Colin Hay: In Concert
There are only a few directions pop stars from the 1980s can go.
If you’re like Sting, you can maintain the same commercial approach, albeit with a few twists, and carry your success forward twenty years. On the opposite end, if you’re like David Lee Roth, you can fade into obscurity—with only an occasional foray into another career, like talk radio, to remind the world you’re still around.
But there is a happy middle ground somewhere between continuous pop stardom and insignificance. Artists on this path replace their youthful I-want-it-all-and-I-want-it-now vibe for something mellower and play from the heart.
Seeing Colin Hay perform live this week in a small theater, it’s clear that the former Men At Work frontman is a contender for king of this third group.
You probably remember him only because of the band’s two most catchy—and campy—tunes from the 80s, “Down Under” and “Who Can It be Now,” at least one of which makes an obligatory appearance on nearly every Best of the Decade compilations.
Or maybe you just remember him as the kind of creepy, bug-eyed lead singer.
But don’t let that background fool you. Armed with only his guitar, striking voice, and witty stories, Hay offered the crowd more than a few 80s flashbacks. For much of the show, he seemed more a stand-up comedian than a musician. And it worked; his long tales only rarely SEEMED long.
The crowd learned about Hay’s encounter with Jack Nicholson that inspired his solo song “Looking for Jack.” We heard how Scrubs star Zach Braff asked Hay for permission to include the touching “I Just Don’t Think I’ll Ever Get Over You” on the Garden State soundtrack, introducing the singer to a whole new generation of fans.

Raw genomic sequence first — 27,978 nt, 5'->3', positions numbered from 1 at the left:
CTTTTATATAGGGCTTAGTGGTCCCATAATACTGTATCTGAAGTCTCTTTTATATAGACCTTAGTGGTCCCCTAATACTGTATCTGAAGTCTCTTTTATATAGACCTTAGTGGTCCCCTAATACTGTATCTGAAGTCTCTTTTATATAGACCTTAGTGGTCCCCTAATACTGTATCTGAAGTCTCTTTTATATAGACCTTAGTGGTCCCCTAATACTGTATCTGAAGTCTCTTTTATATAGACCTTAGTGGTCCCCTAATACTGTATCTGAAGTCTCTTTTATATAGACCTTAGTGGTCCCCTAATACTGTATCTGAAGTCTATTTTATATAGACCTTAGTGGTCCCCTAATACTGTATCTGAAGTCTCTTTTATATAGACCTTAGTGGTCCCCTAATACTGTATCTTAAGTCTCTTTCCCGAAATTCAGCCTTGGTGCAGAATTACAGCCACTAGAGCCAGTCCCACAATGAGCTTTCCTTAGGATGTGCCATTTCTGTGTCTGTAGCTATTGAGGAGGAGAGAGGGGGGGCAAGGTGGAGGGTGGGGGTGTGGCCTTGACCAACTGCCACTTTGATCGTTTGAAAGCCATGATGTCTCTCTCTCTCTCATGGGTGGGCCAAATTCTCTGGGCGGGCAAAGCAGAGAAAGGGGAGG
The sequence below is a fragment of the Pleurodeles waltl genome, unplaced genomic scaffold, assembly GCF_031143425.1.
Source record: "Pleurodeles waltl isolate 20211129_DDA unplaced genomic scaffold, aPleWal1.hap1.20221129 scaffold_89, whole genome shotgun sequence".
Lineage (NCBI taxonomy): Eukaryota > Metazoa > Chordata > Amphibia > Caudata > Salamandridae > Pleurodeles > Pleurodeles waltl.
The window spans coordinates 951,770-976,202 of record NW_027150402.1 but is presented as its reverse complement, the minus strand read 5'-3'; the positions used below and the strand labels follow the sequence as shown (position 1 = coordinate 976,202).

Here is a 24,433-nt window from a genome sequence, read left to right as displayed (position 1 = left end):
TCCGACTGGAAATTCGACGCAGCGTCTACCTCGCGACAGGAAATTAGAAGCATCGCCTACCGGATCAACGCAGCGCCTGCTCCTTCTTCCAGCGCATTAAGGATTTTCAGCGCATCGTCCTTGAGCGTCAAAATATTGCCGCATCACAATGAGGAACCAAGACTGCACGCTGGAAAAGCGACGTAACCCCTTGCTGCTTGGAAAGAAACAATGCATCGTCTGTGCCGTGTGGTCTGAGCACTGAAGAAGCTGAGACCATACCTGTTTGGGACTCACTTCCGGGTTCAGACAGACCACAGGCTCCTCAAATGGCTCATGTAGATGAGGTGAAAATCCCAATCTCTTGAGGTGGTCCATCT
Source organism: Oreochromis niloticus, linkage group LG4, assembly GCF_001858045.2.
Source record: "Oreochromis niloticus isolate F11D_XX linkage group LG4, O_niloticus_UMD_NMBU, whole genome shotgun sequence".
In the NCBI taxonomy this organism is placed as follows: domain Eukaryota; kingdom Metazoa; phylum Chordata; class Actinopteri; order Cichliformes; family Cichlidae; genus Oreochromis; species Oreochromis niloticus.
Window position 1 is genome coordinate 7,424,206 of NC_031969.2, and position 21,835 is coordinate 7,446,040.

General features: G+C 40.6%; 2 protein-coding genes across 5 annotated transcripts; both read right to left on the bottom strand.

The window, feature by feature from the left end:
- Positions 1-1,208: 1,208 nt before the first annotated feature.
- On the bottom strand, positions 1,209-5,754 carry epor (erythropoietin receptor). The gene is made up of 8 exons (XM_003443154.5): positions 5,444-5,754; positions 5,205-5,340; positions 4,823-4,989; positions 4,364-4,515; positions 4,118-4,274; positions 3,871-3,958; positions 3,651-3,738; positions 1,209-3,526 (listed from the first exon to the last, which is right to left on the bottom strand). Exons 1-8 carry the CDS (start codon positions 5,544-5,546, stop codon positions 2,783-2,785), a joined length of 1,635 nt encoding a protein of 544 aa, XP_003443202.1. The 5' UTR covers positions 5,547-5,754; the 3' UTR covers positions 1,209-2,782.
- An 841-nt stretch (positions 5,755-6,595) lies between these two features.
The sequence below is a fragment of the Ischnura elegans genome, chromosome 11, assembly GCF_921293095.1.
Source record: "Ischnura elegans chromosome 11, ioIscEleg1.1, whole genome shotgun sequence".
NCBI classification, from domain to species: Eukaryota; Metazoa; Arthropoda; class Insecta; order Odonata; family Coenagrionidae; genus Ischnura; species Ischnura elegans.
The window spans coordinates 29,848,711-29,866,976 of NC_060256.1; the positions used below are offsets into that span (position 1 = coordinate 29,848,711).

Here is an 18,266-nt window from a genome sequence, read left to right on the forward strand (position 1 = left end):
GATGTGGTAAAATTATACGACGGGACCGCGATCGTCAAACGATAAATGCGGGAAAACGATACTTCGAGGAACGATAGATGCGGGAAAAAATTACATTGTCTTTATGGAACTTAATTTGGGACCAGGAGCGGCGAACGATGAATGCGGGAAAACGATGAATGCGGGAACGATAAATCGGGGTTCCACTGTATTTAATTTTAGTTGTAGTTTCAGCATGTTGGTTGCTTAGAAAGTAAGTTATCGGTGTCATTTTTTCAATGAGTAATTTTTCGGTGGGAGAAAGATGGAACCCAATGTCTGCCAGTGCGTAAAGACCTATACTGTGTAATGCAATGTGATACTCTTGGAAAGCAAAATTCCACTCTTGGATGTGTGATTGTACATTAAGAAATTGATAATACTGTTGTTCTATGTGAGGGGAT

He also admitted that he wrote most of Men At Work’s hits under the influence of a certain weed. As if we didn’t already suspect it.
Hay showcased not only his songwriting talents but also his amazing vocal control with post-Men At Work songs like “Beautiful World” and “Waiting for My Real Life To Begin.” My lack of familiarity with most of these tunes didn’t keep me from tapping my foot and enjoying them immensely.
But, knowing what many in the crowd wanted to hear, Hay also belted out impressive versions of those two certain Men At Work standards. And another old band song provided one of the highlights of the show: an impressive rendering of “Overkill,” which he admitted is his favorite from the “old days.”
All in all, the quality of the man’s voice was a pleasant surprise; in fact, it alone would drive me to see him again, even though I had debated attending this show in the first place.
But the biggest shock of the night was my realization that although I’d heard Colin Hay’s voice hundreds of times during the past twenty years, I had never before appreciated just how talented he was.
Let’s hope this former 80s star doesn’t change direction anytime soon.